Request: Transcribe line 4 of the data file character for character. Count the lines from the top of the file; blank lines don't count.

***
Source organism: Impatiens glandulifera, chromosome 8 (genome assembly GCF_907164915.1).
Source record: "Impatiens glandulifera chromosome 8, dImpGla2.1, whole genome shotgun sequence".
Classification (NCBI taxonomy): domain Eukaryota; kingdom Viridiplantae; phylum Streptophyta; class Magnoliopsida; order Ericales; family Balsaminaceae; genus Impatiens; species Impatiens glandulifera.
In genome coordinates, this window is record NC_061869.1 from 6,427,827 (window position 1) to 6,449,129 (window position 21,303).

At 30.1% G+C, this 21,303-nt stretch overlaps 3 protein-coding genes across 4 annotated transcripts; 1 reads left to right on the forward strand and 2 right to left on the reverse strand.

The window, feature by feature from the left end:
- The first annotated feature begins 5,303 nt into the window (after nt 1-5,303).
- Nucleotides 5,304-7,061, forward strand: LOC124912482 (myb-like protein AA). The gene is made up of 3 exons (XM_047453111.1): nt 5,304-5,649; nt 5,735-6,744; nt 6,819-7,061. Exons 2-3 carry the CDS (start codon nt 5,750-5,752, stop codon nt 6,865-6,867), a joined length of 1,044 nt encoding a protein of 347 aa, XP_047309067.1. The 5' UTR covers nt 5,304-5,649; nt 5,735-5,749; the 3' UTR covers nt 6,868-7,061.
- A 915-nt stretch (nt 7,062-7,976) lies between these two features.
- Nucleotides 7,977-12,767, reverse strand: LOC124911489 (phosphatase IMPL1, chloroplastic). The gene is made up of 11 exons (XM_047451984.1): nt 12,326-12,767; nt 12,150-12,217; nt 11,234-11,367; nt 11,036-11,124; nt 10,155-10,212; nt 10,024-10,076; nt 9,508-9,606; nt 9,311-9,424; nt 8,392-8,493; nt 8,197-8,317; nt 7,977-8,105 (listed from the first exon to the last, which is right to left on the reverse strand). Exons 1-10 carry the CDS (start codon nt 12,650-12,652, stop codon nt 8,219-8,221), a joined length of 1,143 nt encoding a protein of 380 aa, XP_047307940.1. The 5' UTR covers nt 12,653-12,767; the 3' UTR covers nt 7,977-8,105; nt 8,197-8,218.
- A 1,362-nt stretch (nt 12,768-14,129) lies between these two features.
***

In genome coordinates, this window is record NC_061869.1 from 6,427,827 (window position 1) to 6,449,129 (window position 21,303).